Drag Show: A New Tradition

By Reed Herter ‘22

Herald Staff

This year was the second time that a drag show has taken place on campus.  This year, it was hosted and headlined by The Vixen, from Rupaul’s Drag Race, and was in the Bartlet Theater.  It was headed by the LGBTQ+Resource Center.

Drag shows are often seen as a part of queer culture.  The performances consist of people dressed as exaggerated genders, often of the opposite sex or gender.  Many drag artists are making comments on the gender binary, which is especially important to think about in our current political climate, after the actions taken by political leaders in redefining gender and attempting to erase certain individuals.  While many people see drag as a fun event, which it can be, others see it in a more negative view, as an appropriation of transgender individuals; but this is not what I hope to comment on. The importance of drag is its ability to make us have discussions, as one of the main parts of drag is challenging traditional codes.  We were able to experience this in a small section of our campus.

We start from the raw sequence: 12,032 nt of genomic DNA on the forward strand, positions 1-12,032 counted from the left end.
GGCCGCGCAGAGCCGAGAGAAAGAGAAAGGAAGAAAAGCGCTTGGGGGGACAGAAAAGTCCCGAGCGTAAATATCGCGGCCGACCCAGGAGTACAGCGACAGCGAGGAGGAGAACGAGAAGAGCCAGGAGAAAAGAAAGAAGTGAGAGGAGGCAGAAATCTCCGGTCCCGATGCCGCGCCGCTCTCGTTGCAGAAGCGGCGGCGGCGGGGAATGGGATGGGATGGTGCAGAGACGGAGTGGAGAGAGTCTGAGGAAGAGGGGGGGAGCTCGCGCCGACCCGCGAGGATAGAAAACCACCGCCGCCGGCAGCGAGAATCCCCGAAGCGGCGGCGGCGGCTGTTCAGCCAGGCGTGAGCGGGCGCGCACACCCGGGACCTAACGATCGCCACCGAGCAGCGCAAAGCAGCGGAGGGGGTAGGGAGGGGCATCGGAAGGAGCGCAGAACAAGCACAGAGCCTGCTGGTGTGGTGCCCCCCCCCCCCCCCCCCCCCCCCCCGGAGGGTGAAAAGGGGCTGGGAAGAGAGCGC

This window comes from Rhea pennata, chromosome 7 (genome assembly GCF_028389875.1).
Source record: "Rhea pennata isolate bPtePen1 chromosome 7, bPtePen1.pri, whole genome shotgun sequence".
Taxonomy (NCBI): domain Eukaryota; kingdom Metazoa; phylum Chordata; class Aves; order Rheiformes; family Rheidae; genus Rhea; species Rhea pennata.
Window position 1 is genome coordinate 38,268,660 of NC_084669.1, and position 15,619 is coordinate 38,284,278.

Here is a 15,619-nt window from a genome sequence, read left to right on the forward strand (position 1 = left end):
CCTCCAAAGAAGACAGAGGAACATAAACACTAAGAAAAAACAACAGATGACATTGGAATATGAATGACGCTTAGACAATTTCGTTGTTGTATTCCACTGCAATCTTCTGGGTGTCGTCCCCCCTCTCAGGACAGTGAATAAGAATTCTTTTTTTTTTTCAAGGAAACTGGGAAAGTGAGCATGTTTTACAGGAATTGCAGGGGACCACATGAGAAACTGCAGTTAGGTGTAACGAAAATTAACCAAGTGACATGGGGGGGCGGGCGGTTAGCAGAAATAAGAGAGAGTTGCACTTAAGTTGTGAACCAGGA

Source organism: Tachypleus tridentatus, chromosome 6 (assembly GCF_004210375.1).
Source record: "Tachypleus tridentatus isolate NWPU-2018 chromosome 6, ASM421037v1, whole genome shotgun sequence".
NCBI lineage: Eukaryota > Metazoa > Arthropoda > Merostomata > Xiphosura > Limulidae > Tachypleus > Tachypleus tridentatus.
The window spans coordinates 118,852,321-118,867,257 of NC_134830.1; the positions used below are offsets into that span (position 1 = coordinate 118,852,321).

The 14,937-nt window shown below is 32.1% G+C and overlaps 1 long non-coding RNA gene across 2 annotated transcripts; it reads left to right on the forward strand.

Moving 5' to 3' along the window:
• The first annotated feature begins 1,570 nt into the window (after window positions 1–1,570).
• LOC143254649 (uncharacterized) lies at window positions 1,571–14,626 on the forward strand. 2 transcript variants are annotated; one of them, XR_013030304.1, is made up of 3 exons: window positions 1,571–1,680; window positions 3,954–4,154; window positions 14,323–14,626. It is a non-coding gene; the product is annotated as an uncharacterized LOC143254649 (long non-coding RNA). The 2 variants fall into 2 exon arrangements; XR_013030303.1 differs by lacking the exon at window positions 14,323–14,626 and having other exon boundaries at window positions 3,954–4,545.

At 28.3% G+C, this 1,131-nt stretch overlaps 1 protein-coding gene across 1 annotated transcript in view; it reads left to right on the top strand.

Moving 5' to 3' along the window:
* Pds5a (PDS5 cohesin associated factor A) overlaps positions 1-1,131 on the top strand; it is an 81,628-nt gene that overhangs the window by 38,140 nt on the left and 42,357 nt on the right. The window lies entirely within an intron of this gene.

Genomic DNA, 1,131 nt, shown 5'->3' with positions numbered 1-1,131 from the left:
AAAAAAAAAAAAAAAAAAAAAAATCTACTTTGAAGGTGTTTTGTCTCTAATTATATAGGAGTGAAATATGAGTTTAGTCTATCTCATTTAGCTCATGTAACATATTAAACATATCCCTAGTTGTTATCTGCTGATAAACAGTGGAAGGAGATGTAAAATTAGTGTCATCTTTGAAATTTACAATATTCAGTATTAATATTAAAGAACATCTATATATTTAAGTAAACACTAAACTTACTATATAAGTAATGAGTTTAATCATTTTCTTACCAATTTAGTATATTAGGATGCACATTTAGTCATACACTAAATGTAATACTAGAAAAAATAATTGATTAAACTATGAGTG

The show consisted of four performers: Casanova King, Dizzy Discretion, Natasha Champagne, and The Vixen.  The first three did three songs each, with The Vixen closing the show. After the show, Casanova, Dizzy and Natasha all stayed to take pictures with audience members and talk to students. They said that the audience was a “good one, full of enthusiasm.”

For both the discussions and the fun of this event, the drag show seems to be becoming a tradition for HWS.

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